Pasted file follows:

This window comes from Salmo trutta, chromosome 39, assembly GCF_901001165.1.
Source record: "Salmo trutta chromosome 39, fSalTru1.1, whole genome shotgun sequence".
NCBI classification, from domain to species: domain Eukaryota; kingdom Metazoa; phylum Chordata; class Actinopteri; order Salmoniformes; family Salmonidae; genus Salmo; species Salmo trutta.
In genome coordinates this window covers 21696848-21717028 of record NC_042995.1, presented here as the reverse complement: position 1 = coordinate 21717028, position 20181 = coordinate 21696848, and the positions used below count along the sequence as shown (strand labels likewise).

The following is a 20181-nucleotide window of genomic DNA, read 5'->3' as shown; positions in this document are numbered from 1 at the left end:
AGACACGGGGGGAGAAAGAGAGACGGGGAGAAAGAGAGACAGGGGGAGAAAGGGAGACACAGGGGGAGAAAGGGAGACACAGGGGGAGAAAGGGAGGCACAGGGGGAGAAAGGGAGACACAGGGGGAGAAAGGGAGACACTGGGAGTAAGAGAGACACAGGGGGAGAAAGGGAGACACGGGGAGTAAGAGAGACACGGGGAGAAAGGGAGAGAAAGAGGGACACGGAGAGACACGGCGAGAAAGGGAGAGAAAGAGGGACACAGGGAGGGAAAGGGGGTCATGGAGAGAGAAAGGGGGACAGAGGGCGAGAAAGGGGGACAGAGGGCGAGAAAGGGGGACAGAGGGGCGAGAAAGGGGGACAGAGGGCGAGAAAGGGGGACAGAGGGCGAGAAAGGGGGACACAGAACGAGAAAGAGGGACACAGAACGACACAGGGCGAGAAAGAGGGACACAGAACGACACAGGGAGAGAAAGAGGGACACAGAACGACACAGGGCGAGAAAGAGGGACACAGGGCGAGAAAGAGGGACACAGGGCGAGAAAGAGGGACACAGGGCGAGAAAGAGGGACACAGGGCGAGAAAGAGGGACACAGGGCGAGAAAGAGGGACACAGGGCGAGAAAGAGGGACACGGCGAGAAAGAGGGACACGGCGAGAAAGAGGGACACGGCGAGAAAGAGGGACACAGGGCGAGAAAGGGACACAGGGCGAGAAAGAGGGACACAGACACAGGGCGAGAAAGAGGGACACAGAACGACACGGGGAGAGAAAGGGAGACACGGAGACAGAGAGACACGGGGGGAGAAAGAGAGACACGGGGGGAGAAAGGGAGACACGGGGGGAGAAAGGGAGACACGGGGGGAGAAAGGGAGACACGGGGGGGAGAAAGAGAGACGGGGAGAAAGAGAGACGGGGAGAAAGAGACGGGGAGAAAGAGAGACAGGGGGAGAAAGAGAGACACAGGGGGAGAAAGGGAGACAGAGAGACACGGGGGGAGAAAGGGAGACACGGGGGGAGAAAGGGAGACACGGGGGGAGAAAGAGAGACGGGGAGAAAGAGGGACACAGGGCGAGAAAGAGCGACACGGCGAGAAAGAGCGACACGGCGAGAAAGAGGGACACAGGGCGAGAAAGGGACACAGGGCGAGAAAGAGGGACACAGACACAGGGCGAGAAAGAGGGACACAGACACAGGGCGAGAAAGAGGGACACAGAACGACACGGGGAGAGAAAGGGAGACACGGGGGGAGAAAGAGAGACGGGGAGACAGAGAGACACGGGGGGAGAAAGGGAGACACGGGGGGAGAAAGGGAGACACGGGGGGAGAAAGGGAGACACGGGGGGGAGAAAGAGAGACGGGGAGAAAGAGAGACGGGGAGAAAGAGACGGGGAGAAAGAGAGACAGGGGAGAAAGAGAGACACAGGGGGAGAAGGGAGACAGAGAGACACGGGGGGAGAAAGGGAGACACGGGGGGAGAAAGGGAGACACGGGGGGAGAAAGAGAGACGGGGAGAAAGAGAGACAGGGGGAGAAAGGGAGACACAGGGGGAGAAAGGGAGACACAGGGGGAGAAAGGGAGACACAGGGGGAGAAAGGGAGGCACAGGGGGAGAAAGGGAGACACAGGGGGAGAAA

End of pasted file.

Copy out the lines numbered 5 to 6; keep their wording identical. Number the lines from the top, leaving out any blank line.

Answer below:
The following is a 20181-nucleotide window of genomic DNA, read 5'->3' as shown; positions in this document are numbered from 1 at the left end:
AGACACGGGGGGAGAAAGAGAGACGGGGAGAAAGAGAGACAGGGGGAGAAAGGGAGACACAGGGGGAGAAAGGGAGACACAGGGGGAGAAAGGGAGGCACAGGGGGAGAAAGGGAGACACAGGGGGAGAAAGGGAGACACTGGGAGTAAGAGAGACACAGGGGGAGAAAGGGAGACACGGGGAGTAAGAGAGACACGGGGAGAAAGGGAGAGAAAGAGGGACACGGAGAGACACGGCGAGAAAGGGAGAGAAAGAGGGACACAGGGAGGGAAAGGGGGTCATGGAGAGAGAAAGGGGGACAGAGGGCGAGAAAGGGGGACAGAGGGCGAGAAAGGGGGACAGAGGGGCGAGAAAGGGGGACAGAGGGCGAGAAAGGGGGACAGAGGGCGAGAAAGGGGGACACAGAACGAGAAAGAGGGACACAGAACGACACAGGGCGAGAAAGAGGGACACAGAACGACACAGGGAGAGAAAGAGGGACACAGAACGACACAGGGCGAGAAAGAGGGACACAGGGCGAGAAAGAGGGACACAGGGCGAGAAAGAGGGACACAGGGCGAGAAAGAGGGACACAGGGCGAGAAAGAGGGACACAGGGCGAGAAAGAGGGACACAGGGCGAGAAAGAGGGACACGGCGAGAAAGAGGGACACGGCGAGAAAGAGGGACACGGCGAGAAAGAGGGACACAGGGCGAGAAAGGGACACAGGGCGAGAAAGAGGGACACAGACACAGGGCGAGAAAGAGGGACACAGAACGACACGGGGAGAGAAAGGGAGACACGGAGACAGAGAGACACGGGGGGAGAAAGAGAGACACGGGGGGAGAAAGGGAGACACGGGGGGAGAAAGGGAGACACGGGGGGAGAAAGGGAGACACGGGGGGGAGAAAGAGAGACGGGGAGAAAGAGAGACGGGGAGAAAGAGACGGGGAGAAAGAGAGACAGGGGGAGAAAGAGAGACACAGGGGGAGAAAGGGAGACAGAGAGACACGGGGGGAGAAAGGGAGACACGGGGGGAGAAAGGGAGACACGGGGGGAGAAAGAGAGACGGGGAGAAAGAGGGACACAGGGCGAGAAAGAGCGACACGGCGAGAAAGAGCGACACGGCGAGAAAGAGGGACACAGGGCGAGAAAGGGACACAGGGCGAGAAAGAGGGACACAGACACAGGGCGAGAAAGAGGGACACAGACACAGGGCGAGAAAGAGGGACACAGAACGACACGGGGAGAGAAAGGGAGACACGGGGGGAGAAAGAGAGACGGGGAGACAGAGAGACACGGGGGGAGAAAGGGAGACACGGGGGGAGAAAGGGAGACACGGGGGGAGAAAGGGAGACACGGGGGGGAGAAAGAGAGACGGGGAGAAAGAGAGACGGGGAGAAAGAGACGGGGAGAAAGAGAGACAGGGGAGAAAGAGAGACACAGGGGGAGAAGGGAGACAGAGAGACACGGGGGGAGAAAGGGAGACACGGGGGGAGAAAGGGAGACACGGGGGGAGAAAGAGAGACGGGGAGAAAGAGAGACAGGGGGAGAAAGGGAGACACAGGGGGAGAAAGGGAGACACAGGGGGAGAAAGGGAGACACAGGGGGAGAAAGGGAGGCACAGGGGGAGAAAGGGAGACACAGGGGGAGAAA